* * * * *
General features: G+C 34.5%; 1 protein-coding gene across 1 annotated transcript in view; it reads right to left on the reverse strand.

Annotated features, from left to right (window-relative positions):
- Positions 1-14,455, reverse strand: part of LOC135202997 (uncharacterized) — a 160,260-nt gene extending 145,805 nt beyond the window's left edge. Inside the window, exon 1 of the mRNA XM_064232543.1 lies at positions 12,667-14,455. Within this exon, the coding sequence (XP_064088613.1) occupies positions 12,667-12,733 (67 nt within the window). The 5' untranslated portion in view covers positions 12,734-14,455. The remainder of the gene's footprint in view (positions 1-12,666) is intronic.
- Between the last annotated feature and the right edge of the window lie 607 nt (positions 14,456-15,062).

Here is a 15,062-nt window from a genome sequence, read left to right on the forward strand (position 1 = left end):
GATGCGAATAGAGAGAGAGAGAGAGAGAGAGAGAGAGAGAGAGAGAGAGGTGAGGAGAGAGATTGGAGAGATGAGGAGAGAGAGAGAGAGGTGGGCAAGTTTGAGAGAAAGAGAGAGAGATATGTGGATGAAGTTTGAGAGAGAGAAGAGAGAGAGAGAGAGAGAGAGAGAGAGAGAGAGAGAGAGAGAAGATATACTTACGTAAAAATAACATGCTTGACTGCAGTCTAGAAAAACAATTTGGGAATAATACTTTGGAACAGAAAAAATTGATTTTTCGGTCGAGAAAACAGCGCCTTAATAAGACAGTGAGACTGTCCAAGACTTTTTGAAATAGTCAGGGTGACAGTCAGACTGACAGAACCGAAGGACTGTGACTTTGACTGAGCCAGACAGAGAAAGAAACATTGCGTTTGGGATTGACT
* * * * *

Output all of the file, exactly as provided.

General features: G+C 34.5%; 1 protein-coding gene across 1 annotated transcript in view; it reads right to left on the reverse strand.

Annotated features, from left to right (window-relative positions):
- Positions 1-14,455, reverse strand: part of LOC135202997 (uncharacterized) — a 160,260-nt gene extending 145,805 nt beyond the window's left edge. Inside the window, exon 1 of the mRNA XM_064232543.1 lies at positions 12,667-14,455. Within this exon, the coding sequence (XP_064088613.1) occupies positions 12,667-12,733 (67 nt within the window). The 5' untranslated portion in view covers positions 12,734-14,455. The remainder of the gene's footprint in view (positions 1-12,666) is intronic.
- Between the last annotated feature and the right edge of the window lie 607 nt (positions 14,456-15,062).

Here is a 15,062-nt window from a genome sequence, read left to right on the forward strand (position 1 = left end):
GATGCGAATAGAGAGAGAGAGAGAGAGAGAGAGAGAGAGAGAGAGAGAGGTGAGGAGAGAGATTGGAGAGATGAGGAGAGAGAGAGAGAGGTGGGCAAGTTTGAGAGAAAGAGAGAGAGATATGTGGATGAAGTTTGAGAGAGAGAAGAGAGAGAGAGAGAGAGAGAGAGAGAGAGAGAGAGAGAGAGAAGATATACTTACGTAAAAATAACATGCTTGACTGCAGTCTAGAAAAACAATTTGGGAATAATACTTTGGAACAGAAAAAATTGATTTTTCGGTCGAGAAAACAGCGCCTTAATAAGACAGTGAGACTGTCCAAGACTTTTTGAAATAGTCAGGGTGACAGTCAGACTGACAGAACCGAAGGACTGTGACTTTGACTGAGCCAGACAGAGAAAGAAACATTGCGTTTGGGATTGACT